There were of course some highlights; experiences and testimony that you could go a lifetime and not hear elsewhere. You don’t have to be a policy wonk to listen, rapt, as ministers from Lesotho and Iceland compare detailed notes on how to build communications infrastructure in countries where the terrain practically forbids it. I got pretty misty listening to Benin’s communications minister, Gaston Zossou, deliver a cry from the heart for lesser-spoken languages, arguing in perfect French that fluency was one thing, but the most intimate human thoughts can only be expressed in one’s mother tongue. And the Egyptian minister of communications responded so warmly to Lawrence Lessig’s description of the creative commons, that I thought he was going to bound over the table and kiss him.

All in all though, if you didn’t want to come home from the WSIS a hardened and cynical hack, the only thing for it was to avoid the empty political wrangling and head downstairs to the exhibition space where you could meet real people doing real things (or their bosses at least). ICT 4D was particularly impressive and, plug plug, the Irish government was there in force to launch the global e-schools initiative which has been spearheaded by the indefatigable Brendan Tuohy. It was much more heartening to hear about the projects linking ICT to development than to listen to the vacuous posturing upstairs. Though I couldn’t help suspect that much of this work goes on spite of, rather than thanks to, the policy process we’d all spent months on.

Would I do it again? Well, we all kind of have to. Roll on Tunis 2005.



Maria 12.16.03 at 6:08 pm

Andy Oram has written an excellent article on ICANN and the WSIS. He talks a lot of sense.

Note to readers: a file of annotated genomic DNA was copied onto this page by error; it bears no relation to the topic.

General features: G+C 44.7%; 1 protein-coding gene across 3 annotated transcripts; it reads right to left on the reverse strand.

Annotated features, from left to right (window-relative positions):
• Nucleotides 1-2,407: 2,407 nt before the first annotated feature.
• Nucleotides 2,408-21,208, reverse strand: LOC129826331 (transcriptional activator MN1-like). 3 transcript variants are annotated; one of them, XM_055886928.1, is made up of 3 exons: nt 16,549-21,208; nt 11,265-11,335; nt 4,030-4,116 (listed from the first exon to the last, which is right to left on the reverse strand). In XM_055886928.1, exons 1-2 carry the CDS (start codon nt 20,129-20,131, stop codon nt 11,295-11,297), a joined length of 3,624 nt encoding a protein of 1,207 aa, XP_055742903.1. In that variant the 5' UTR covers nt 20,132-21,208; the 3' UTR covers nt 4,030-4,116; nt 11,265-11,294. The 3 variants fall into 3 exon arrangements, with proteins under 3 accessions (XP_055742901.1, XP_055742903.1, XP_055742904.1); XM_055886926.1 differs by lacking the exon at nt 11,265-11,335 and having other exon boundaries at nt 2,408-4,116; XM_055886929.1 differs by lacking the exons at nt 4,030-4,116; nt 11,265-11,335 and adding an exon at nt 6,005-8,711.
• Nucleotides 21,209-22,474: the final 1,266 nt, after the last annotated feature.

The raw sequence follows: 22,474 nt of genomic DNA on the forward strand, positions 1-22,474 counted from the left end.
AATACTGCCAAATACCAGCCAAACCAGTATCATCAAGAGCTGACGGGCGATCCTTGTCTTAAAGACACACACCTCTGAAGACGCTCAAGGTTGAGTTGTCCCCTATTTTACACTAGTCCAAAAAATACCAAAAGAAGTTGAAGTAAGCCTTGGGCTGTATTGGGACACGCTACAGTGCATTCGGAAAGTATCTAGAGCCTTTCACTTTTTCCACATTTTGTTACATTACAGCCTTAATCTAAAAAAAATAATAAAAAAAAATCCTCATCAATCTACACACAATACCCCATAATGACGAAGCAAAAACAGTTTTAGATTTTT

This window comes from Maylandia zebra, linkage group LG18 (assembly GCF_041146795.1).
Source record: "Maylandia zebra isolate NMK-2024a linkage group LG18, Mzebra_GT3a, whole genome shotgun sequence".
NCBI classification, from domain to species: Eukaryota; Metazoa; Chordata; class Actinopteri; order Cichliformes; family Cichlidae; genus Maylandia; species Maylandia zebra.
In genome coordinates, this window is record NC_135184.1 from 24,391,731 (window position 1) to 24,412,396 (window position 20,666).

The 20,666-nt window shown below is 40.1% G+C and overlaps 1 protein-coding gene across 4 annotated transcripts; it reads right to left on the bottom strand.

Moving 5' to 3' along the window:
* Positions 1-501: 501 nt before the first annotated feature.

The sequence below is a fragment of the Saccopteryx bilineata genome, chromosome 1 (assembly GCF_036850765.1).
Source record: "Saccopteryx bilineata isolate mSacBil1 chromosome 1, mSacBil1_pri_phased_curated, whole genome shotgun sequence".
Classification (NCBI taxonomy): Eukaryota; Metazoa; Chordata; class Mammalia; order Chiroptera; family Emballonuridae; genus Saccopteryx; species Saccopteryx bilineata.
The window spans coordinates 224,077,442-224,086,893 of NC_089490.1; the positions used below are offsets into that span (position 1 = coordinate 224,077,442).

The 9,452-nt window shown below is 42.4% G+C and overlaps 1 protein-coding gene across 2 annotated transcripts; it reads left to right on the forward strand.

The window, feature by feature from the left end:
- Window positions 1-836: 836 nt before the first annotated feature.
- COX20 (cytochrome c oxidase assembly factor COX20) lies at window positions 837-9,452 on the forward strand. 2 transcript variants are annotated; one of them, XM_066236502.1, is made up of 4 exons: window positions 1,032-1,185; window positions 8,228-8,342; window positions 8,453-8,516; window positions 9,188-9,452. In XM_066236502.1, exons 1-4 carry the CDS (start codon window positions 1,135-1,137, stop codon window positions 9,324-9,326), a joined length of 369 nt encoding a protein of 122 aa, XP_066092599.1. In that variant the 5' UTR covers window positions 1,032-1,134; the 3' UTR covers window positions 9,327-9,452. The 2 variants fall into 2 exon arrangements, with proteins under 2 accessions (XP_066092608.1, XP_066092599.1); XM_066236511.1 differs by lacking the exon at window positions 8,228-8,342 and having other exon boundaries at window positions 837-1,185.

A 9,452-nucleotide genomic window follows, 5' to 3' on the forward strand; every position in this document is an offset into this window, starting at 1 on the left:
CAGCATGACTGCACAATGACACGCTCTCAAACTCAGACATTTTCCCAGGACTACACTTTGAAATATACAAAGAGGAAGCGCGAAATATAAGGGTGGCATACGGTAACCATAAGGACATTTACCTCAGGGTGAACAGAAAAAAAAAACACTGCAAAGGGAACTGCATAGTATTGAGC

Mary Kay 12.16.03 at 8:37 pm

That ever doubtful source the Washington Times had a report of a discovery of RFID chips implanted in badges which I could have sworn I blogged about, but can now no longer find. Am I hallucinating? Is it a conspiracy? Did anything of the sort actually happen?

I did find the report online


Abusabletech 12.17.03 at 4:31 pm


Thought this might interest you (assuming you aren’t already aware of it!).

Abusable Technologies Awareness Center (ATAC) aims to provide current and accurate information about technology that oversteps its bounds. Whether the concerns relate to unexpected privacy violations or inappropriate security, ATAC serves as a clearinghouse for informed discussions. The panelists, all respected Computer Scientists introduce topics as new disclosures are made, and the forum is open to the public for discussion. This site is hosted at the Information Security Institute at Johns Hopkins University. or click the link below


Maria 12.18.03 at 9:49 am

Thanks very much abusabletech, I’ll check that out.

Mary Kay – you’re right, it turns out there were RFID tags in the I.D. badges we had to have. Privacy nut that I am, I’m amazed I never challenged the registration process with a query for how they were going to use my information. There were no privacy policies available, and I signed nothing to allow my personal data to be passed onto third parties. Judging from the amount of spam I’ve received from organisations tangentially connected to the WSIS, it’s plain that my email at least has been passed on without my consent – a clear violation of the Swiss data protection law.

This stuff may be of theoretical or relatively trivial interest to me, but for some of the NGO people there it would be very worrying that their personal data is passed along to, for example, the Tunisian government. I know some NGO people were planning to bring to the summit a Tunisian who had been jailed for posting political comment on the internet – for this guy, it would be no joke at all if his personal info was passed along.

Here’s the report on the issue which EPIC circulated in its newsletter yesterday;

“Privacy protection of civil society representatives attending the
Summit was called into question by a study highlighting technology
used in Summit security. Independent researchers attending the event
revealed security and privacy flaws in the security system used to
control access to the Summit. Security badges issued to participants
contained SmartCards and Radio Frequency Identification (RFID). Such
technology can be triggered remotely without the cardholder noticing
and allowed cardholders to be tracked in their attendance at the
Summit. When participants were required to obtain security badges,
they were not informed of the possible surveillance and were not
provided with any information on privacy policies and procedures. “